From leading one of the county's most prestigious independent schools to keeping fit by running with his dog, David Morton from The King's School Gloucester has an incredibly busy schedule.
He took some time out of his day to chat to SoGlos about his plans for the school in 2024; what's happening in the education sector as a whole; and what changes may be coming in the year ahead.
What does 2024 have in store for The King’s School Gloucester?
2024 looks like being another exciting year — there is always lots going on at King’s. In the classroom the teachers are continuing to deliver brilliant, inspiring lessons, whilst there is a huge array of co-curricular activities available outside the classroom.
This term alone, we have a Public Speaking Competition, ski trip to Italy, the House Music Competition, masses of hockey and netball fixtures, we welcome students from our sister school in Japan for a cultural exchange, as well as seeing our new netball Nova Academy taking off in a big way.
Do you anticipate any key changes in the education sector in 2024?
I am sure that all sorts of promises will be made by the main political parties in the run-up to the election. However, the key challenges will remain for both the independent and local authority sector: a teacher recruitment crisis; squeezed budgets; pupils struggling with school attendance; a teenage mental health crisis; and the perennial need to drive down class sizes so that each child can achieve their best.
I consider myself truly fortunate to lead a school that is thriving in such difficult times, but there should be no under-estimating the challenge that all school leaders face at present.
What do you think of the current government’s education policies?
We haven’t seen much to encourage us in recent years, I am afraid. Some rather lofty aims — such as the Advanced British Standard — seem disconnected with the reality that we see in schools up and down the country. It has been good recently to see more funding promised for state schools, but it will take years to turn these funds into better facilities and more, high-quality teachers for our children.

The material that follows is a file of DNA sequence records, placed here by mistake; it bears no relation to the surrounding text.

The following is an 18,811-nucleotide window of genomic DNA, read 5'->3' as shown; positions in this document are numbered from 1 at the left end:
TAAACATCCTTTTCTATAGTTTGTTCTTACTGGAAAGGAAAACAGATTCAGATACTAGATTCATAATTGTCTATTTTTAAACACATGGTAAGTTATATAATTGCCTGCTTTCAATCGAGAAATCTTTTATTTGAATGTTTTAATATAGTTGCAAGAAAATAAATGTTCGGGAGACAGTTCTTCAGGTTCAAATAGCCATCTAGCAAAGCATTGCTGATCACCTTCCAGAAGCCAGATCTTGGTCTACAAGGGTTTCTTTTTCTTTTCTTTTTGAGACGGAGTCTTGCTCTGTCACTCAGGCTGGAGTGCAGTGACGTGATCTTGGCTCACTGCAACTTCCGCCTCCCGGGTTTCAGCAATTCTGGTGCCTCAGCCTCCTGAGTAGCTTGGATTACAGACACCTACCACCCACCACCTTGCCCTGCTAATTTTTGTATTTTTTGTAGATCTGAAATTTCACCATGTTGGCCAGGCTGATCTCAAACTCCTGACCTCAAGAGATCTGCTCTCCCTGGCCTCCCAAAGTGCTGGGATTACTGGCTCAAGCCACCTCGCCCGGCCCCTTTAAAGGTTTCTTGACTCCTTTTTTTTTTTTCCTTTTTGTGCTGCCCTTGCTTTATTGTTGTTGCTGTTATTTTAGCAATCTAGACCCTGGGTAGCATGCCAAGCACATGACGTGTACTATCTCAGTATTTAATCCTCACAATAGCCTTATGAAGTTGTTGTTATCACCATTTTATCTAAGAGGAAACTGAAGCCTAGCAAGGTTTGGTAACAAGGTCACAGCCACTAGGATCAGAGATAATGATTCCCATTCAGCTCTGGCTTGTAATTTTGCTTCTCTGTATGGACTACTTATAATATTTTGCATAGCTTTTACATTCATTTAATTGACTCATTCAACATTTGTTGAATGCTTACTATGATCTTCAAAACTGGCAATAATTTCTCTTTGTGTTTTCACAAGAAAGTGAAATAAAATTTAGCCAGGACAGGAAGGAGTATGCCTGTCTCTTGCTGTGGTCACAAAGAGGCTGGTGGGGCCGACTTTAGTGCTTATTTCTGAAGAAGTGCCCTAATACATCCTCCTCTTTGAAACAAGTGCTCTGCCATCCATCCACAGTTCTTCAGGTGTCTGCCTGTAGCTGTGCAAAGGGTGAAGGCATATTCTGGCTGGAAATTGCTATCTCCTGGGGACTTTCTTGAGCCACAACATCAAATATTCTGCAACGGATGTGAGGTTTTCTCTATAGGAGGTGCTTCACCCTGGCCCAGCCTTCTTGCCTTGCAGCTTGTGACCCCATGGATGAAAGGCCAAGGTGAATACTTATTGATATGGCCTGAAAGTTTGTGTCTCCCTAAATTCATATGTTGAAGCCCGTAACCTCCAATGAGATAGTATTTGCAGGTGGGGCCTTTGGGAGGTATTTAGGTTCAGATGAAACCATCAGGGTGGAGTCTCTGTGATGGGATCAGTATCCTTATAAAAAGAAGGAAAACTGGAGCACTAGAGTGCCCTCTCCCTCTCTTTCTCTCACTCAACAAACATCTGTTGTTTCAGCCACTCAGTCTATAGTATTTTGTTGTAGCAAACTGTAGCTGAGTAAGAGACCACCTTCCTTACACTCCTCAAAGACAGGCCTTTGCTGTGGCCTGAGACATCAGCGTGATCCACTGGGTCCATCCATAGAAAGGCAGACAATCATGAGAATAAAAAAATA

With a general election imminent, do you think a Labour government would be good for education — or for the wider community?
A Labour government will be constrained by the same national financial challenges as the Conservative one has been, and they don’t seem to have any significant new ideas.
The Labour Party’s one educational promise — that they will add VAT onto independent school fees — seems ill-considered and based more on an attempt to win votes than to improve our education system.
At King’s, for example, we offer a range of generous bursaries to talented local children who are incredible choristers, great sports players or bright students — if our parents’ or our school’s finances are squeezed, these pupils will flood into state schools instead. By the time the damage is done, a new political party may well be in power.
The King’s School does a lot of charity and voluntary work in Gloucester — will this continue in 2024?
I am really proud of everything that we do for our local community. Many people don’t realise that King’s is one of the country’s oldest charities and that we therefore place great importance on helping the wider community as well as educating our students.
We will keep working with The Venture and the Gloucester City HAF to provide activities and food for local children and their families throughout 2024.
We delivered a huge load of gifts and food to Gloucester Feed The Hungry before Christmas and we will keep supporting Hashim and the team there. We have an exciting Primary Schools’ Science Challenge Day later this term which we are delivering with the team at Bloodhound Education, too — I am sure we’ll find some budding engineers of the future there!
Do you have a New Year’s Resolution?
I am not a huge fan of New Year’s Resolutions because I think we can all aim to improve ourselves throughout the year and any new challenge has to be sustainable in the long-term.
That said, I am determined to keep up my regular fitness activities, such as running with my dog, Pip, or mountain-biking in the Forest of Dean with my friends — no matter how busy the diary gets.
Along with King's regular Open Mornings, David Morton is always happy to meet families for a coffee and a chat, followed by a tour of the school. To find out more, visit thekingsschool.co.uk.